“Would this bright, beautiful Turkish girl even be interested in spending time with a middle aged American housewife like me?” That was my question when I met Bahar about 8 years ago. She was a social butterfly with a million friends, a Chrstn graduate student from a Mslm background. I was a stay at home mother, unsure about what kind of ministry I could possibly have outside my home since caring for my husband and two kids was overwhelming enough.
I sensed the Lord leading me to encourage younger women in our church, but I didn’t know what to do. With Bahar, I began by simply praying for her and calling occasionally to ask how she was. Even phoning her intimidated me; I would force myself to dial the numbers. What if I was bothering her? What if she really didn’t want to talk to me? But over time I realized that she genuinely appreciated having someone she could talk to, someone who listened.
Mentor and Disciple
As Bahar and I spent time together, I discovered we had several interests in common and shared a passion for God’s word. We read scripture and prayed together, but I realized that Bahar did not need to be someone’s discipleship project; she needed an older sister to take an interest in her life and enjoy her.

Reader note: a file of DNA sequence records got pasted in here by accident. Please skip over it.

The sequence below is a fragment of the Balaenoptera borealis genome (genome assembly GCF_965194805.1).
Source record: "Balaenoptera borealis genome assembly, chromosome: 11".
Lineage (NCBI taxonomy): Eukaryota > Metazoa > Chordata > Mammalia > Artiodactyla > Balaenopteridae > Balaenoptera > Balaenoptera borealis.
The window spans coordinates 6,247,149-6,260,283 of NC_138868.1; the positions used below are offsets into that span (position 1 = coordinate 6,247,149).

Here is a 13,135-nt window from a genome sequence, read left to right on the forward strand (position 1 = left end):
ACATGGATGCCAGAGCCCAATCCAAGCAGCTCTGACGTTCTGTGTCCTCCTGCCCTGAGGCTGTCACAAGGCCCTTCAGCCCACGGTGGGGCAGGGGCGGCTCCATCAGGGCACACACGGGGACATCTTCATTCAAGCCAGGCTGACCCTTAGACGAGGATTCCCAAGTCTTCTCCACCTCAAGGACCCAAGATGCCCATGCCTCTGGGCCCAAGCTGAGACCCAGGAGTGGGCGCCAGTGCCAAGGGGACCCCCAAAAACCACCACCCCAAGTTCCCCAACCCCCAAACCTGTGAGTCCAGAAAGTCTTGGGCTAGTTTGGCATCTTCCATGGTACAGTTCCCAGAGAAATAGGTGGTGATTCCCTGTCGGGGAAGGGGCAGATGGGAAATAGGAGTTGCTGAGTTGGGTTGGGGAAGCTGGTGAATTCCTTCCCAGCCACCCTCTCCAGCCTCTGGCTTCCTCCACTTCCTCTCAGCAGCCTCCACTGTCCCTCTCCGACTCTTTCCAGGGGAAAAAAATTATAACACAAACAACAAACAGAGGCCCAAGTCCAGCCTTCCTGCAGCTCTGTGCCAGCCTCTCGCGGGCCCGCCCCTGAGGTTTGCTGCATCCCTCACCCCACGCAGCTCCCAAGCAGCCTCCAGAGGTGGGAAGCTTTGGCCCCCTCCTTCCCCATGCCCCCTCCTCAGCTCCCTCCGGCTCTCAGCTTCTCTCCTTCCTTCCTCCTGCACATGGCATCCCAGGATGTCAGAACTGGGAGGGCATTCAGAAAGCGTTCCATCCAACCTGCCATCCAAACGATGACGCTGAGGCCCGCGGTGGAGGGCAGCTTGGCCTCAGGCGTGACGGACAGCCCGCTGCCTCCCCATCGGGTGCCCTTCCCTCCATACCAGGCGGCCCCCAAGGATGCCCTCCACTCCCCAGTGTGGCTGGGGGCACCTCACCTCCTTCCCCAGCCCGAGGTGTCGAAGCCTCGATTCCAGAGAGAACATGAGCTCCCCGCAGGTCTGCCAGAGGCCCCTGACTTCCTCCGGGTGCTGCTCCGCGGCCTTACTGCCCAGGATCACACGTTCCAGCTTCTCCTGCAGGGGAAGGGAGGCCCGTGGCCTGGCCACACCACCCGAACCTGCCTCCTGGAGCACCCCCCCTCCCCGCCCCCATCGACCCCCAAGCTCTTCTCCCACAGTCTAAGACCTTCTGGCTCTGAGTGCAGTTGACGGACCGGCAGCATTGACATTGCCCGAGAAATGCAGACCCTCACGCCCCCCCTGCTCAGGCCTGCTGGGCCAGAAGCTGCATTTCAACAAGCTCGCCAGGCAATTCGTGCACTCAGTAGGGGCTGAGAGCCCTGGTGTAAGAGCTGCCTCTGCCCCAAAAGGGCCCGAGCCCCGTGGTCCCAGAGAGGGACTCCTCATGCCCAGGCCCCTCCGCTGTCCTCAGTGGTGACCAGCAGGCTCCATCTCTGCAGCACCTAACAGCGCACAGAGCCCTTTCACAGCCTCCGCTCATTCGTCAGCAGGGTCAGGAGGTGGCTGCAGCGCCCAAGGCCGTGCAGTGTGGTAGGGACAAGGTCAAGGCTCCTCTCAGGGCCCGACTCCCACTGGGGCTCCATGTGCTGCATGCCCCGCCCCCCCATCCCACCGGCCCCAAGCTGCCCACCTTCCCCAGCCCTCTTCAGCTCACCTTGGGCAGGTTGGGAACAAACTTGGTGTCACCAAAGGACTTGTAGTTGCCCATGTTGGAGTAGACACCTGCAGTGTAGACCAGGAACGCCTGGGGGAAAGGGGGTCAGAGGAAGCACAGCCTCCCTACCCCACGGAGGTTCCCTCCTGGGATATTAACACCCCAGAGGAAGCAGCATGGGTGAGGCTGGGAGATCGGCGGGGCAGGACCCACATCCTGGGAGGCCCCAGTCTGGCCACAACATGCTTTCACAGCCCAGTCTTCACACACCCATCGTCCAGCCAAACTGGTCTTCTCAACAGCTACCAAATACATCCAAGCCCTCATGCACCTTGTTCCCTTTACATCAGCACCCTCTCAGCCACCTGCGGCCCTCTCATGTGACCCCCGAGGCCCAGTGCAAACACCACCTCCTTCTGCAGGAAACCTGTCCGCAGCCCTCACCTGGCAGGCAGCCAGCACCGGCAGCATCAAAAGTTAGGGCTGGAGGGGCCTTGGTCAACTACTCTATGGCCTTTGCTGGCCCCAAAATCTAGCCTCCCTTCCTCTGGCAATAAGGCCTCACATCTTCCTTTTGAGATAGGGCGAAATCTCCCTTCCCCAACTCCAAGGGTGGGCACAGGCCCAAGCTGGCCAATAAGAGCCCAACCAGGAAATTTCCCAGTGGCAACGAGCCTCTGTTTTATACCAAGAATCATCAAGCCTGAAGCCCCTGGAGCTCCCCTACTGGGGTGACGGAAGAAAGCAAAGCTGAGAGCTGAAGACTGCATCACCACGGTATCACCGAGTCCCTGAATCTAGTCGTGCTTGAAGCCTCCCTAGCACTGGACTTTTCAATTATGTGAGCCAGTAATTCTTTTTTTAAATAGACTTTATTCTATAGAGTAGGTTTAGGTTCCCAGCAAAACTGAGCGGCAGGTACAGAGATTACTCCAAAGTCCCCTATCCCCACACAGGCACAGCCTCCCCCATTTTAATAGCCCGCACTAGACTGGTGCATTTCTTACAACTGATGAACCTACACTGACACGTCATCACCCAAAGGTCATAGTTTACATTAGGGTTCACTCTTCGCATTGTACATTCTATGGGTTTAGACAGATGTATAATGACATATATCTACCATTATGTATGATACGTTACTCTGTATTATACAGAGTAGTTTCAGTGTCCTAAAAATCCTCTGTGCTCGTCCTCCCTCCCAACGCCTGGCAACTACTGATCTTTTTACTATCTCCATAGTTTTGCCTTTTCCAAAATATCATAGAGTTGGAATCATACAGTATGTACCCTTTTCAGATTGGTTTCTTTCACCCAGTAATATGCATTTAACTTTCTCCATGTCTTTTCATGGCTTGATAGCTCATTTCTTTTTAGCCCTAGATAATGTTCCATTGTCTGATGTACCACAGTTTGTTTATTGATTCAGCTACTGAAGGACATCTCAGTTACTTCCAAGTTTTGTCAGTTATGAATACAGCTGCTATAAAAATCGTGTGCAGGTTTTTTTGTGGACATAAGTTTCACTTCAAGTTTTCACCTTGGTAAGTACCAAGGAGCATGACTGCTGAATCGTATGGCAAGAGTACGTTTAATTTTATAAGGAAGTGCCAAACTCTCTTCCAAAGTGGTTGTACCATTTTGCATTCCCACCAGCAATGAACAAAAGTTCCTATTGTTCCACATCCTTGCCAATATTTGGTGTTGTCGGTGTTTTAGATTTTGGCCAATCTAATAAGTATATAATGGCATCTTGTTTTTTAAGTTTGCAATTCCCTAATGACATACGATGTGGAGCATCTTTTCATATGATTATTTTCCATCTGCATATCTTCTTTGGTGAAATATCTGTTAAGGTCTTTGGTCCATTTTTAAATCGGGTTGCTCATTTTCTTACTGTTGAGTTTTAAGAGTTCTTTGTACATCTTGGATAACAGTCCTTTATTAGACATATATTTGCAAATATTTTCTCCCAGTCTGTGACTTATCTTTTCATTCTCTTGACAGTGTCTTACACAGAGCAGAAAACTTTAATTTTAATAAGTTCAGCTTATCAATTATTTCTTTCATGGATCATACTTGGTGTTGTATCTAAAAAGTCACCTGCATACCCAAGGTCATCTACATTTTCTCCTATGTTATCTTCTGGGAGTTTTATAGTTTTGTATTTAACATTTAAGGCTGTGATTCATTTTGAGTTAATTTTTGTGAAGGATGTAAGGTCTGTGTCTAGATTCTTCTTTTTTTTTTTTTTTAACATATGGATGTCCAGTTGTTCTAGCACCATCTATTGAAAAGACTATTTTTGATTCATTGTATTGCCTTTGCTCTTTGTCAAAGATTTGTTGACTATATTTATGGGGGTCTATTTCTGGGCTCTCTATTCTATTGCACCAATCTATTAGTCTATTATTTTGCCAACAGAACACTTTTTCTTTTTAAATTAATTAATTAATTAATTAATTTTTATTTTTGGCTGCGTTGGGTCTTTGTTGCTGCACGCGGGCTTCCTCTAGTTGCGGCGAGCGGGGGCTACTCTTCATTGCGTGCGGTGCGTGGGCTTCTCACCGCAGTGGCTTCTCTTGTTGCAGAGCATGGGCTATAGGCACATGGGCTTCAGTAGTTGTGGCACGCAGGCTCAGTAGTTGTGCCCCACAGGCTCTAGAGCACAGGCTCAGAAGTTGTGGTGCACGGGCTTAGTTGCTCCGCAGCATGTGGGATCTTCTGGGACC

I shared with her what God was doing in my own life, trying to be transparent about my struggles in an appropriate way. “You face these issues too?” she would ask. “It’s good to know that I’m not the only one.”
Over several years I watched Bahar grow in love and commitment to Christ. Together, we led a small group and two different short-term women’s discipleship groups. Her gifts of leadership and service bloomed as she became a co-worker and a vibrant leader in her own right.
Today Bahar and I are engaged in different ministries, but our relationship continues because she has become the sister I never had. We have talked and laughed over many dinners and late night phone calls. We’ve played games and thrown parties together. We’ve been through hard times. I helped edit her minor doctoral dissertation. She was there when my husband had a mini-stroke. We’ve had cross-cultural conflicts and worked them out. My family loves her.
Our friendship is a special gift. I've learned and received from my faithful Turkish sister much more than I've given, and along the way I’ve discovered some relationship principles that I wish I were better at:
- Mentoring is about relationship, not making people our projects.
- Listening to understand is more life-giving than trying to fix people.
- Being transparent and sharing my weaknesses builds bridges.
- Accepting others instead of judging them is vital.
- Being willing to give and receive brings health to cross-cultural friendships.
Sometimes I laugh to think that it all started with a phone call I was almost too scared to make! What about you? Is there someone you can reach out to with a phone call today?
Any comments about friendship across cultures?
I’ve been on vacation with my brother and his family, so this was a re-edit of one of my favorite posts.